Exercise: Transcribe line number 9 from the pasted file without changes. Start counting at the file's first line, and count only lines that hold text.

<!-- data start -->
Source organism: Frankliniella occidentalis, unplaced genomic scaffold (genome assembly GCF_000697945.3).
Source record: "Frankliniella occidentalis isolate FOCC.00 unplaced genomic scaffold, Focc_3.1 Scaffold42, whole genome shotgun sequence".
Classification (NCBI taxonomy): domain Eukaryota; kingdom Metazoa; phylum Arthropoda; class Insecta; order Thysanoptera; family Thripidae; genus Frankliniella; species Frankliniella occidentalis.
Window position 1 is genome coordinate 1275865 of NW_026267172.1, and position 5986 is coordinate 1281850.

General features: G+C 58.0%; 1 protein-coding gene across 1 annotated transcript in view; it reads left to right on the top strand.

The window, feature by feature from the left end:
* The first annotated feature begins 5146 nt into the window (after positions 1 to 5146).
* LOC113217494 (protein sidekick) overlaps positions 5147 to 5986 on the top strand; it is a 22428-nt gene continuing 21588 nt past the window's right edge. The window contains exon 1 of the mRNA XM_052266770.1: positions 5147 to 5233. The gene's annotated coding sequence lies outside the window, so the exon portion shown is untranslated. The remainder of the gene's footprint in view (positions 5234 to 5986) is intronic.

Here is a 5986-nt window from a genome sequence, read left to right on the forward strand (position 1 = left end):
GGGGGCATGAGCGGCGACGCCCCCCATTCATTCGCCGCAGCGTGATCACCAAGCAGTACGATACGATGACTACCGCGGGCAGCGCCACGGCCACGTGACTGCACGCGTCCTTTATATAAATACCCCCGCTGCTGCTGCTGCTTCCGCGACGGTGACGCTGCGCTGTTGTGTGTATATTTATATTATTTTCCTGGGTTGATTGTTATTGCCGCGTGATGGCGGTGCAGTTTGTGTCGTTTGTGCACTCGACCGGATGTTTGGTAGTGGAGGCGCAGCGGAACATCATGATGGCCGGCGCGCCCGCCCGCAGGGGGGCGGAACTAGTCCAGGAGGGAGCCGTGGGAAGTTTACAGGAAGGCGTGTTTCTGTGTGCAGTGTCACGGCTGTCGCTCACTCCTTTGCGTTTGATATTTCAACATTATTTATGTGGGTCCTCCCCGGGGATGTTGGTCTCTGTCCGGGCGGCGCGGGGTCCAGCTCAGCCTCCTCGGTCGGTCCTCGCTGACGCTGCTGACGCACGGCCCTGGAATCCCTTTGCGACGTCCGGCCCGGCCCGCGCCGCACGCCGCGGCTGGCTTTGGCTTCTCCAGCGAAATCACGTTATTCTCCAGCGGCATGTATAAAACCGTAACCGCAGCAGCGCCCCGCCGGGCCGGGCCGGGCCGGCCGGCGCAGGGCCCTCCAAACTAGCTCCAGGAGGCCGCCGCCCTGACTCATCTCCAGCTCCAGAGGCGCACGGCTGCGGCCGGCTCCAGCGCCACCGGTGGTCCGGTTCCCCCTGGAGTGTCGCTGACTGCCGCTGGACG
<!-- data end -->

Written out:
Here is a 5986-nt window from a genome sequence, read left to right on the forward strand (position 1 = left end):